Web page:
Richard Hall, my ancestor, died on 2nd July 1801 after a short illness. He had been fine when he started off from Bourton on the Water on 17th June, heading for London by coach, but was taken ill at Witney and was forced to return home. Doctors were called; his children by his first marriage to whom he had hardly spoken for over twenty years (because of a feud over their inheritance) were sent for and duly arrived. He lingered for a fortnight before croaking his last at six in the morning. He was 72, and apparently his last words were uttered when he sat up in bed and asked “Am I in Heaven yet?” On being informed that his request was somewhat premature he sank back and breathed his last. I suspect his final thought must have been one of great disappointment!
He had always been something of a hypochondriac, and I still have many of his prescriptions for indigestion, bad nerves, and so on. To mark his passing I thought I would share this fine print drawn, I believe, by Richard Newton but engraved by Rowlandson and published in 1813, just a dozen years after Richard passed on:
Entitled ’ A Going! A Going!!!’ it shows a rather well-fed doctor greeting his patient, who clearly is on the point of death. The patient is surrounded by medicine bottles of every hue and description, and the medic booms out ” My Dear Sir, you look this morning the Picture of Health. I have no doubt at my next visit I shall find you entirely cured of all your earthly infirmitys”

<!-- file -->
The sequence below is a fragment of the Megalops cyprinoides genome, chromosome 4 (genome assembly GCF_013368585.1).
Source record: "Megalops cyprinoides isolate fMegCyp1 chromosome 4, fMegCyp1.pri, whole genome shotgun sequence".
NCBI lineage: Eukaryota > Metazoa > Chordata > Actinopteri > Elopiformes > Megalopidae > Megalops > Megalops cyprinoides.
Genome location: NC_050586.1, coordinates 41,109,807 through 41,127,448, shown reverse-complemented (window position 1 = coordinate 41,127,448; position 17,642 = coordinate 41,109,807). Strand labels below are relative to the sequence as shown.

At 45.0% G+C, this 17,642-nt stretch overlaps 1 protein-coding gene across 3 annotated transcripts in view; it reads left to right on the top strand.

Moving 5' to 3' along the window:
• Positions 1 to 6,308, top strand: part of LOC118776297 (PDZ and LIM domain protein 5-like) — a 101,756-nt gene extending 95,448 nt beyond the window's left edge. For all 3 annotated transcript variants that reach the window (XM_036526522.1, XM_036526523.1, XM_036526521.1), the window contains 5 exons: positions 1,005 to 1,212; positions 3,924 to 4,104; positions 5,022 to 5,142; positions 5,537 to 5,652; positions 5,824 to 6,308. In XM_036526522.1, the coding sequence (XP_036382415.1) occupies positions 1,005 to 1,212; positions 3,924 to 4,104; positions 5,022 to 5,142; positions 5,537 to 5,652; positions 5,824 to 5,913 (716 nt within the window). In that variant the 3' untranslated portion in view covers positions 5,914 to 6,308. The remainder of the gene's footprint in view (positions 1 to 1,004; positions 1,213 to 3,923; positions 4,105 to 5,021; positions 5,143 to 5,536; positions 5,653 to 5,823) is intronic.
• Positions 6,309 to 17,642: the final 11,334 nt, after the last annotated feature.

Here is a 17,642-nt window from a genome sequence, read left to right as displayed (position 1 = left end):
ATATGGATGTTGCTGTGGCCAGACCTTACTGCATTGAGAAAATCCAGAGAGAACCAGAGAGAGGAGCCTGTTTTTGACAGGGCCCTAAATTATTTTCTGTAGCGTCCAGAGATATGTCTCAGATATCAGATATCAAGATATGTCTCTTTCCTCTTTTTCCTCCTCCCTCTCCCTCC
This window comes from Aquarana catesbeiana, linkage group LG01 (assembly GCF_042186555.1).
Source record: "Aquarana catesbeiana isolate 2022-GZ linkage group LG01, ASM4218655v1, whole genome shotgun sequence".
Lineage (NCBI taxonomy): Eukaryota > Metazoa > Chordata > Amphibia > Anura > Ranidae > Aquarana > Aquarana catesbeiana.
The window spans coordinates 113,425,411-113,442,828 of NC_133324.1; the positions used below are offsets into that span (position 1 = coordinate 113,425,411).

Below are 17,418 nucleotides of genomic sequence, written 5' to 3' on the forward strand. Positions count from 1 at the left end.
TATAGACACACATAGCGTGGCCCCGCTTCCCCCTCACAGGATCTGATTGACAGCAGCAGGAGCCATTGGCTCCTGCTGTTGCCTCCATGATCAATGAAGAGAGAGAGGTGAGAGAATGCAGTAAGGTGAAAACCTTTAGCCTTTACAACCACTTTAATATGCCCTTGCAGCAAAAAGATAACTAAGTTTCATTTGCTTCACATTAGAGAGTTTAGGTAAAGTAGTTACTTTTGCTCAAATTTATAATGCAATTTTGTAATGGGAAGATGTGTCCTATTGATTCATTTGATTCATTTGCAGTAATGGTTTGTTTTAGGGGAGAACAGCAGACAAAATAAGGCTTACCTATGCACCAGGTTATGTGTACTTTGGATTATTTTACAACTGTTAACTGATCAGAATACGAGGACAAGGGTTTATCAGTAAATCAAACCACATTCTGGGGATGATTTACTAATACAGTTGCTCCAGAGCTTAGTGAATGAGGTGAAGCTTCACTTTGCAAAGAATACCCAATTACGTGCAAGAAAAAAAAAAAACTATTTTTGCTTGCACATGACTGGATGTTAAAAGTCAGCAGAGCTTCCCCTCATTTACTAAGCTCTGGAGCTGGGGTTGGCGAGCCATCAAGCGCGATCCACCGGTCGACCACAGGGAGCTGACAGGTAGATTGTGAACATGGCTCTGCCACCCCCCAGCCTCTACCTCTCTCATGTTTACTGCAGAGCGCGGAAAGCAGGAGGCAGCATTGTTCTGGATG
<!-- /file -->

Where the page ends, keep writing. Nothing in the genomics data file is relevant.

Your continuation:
And so it was for poor Richard. All that remained was for his widow to parcel up his papers, his diaries, his jottings and his recipes, and place them in the bottom of the trunk where they have remained ever since…
And finally, another couple of caricatures by my old favourite Richard Newton: “Giving up the ghost, or one too many”. I like the way that the corpse is shown with its toes all curled, while the undertaker arrives with his coffin strapped across his forehead, and the Doctor, exhausted from his labours, takes a kip in the armchair…
And another Newton one from 1794 called “Undertakers in at the Death” showing the three undertakers rushing in to the room just as Death is about to launch its fatal arrow. It appears courtesy of the British Museum.
O.K. I said ‘finally’, but then I decided to have another final one: I have always been a sucker for the simple pen and ink drawings of Thomas Rowlandson. This one is entitled “A Death-Bed Scene” and is shown courtesy of the Yale Centre for British Art.